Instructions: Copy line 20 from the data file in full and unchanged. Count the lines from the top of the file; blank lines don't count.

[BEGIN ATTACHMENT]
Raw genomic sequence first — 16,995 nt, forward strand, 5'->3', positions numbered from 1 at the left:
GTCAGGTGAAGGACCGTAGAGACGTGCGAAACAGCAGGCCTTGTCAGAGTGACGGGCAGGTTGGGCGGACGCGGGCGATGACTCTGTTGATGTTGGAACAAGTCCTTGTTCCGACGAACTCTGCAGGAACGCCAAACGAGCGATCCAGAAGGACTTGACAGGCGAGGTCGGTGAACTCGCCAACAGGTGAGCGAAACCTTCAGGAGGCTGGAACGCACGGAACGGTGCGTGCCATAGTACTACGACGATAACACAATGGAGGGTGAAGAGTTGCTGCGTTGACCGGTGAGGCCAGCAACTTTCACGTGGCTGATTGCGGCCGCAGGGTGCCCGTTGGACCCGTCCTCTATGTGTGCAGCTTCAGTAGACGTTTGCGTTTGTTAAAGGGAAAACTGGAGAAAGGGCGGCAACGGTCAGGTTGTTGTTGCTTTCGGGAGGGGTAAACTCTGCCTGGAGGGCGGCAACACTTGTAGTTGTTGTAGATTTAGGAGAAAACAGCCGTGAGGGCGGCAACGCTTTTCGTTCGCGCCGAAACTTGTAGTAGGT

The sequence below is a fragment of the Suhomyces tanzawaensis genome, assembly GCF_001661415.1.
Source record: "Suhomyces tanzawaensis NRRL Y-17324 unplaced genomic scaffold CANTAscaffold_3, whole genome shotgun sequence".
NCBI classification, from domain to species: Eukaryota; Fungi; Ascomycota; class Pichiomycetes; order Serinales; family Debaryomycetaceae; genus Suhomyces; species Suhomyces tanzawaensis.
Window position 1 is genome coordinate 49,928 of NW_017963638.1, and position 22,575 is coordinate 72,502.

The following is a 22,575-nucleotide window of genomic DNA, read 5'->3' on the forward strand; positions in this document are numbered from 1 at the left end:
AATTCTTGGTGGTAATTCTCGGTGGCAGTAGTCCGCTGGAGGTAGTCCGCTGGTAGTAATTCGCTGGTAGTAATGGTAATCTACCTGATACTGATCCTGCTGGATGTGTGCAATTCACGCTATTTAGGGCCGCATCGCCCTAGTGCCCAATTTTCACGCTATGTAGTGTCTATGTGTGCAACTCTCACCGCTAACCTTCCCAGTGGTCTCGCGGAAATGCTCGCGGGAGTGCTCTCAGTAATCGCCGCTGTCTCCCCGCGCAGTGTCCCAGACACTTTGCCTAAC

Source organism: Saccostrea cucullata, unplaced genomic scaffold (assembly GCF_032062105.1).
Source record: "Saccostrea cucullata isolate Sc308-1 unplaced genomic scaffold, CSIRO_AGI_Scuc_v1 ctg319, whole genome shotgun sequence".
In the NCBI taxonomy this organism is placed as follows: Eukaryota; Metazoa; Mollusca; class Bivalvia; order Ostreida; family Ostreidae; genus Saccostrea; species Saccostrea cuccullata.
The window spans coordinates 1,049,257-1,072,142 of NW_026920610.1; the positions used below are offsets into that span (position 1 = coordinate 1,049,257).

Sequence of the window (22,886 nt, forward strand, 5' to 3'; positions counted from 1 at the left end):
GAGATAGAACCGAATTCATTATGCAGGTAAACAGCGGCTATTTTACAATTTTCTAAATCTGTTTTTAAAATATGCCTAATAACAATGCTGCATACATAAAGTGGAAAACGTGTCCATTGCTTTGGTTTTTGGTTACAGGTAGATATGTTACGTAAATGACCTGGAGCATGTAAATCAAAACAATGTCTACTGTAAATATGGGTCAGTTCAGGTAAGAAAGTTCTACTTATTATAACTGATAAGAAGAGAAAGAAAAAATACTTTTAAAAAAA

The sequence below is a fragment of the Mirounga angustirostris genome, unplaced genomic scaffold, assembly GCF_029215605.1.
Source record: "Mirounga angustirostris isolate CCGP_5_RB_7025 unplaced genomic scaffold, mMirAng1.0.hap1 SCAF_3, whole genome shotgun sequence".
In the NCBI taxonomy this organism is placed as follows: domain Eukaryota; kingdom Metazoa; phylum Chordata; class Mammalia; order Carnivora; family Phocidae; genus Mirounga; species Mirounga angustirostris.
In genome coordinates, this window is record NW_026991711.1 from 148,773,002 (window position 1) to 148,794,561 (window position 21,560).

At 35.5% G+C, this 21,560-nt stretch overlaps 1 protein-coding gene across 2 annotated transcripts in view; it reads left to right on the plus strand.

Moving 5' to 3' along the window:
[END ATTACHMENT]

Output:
Moving 5' to 3' along the window: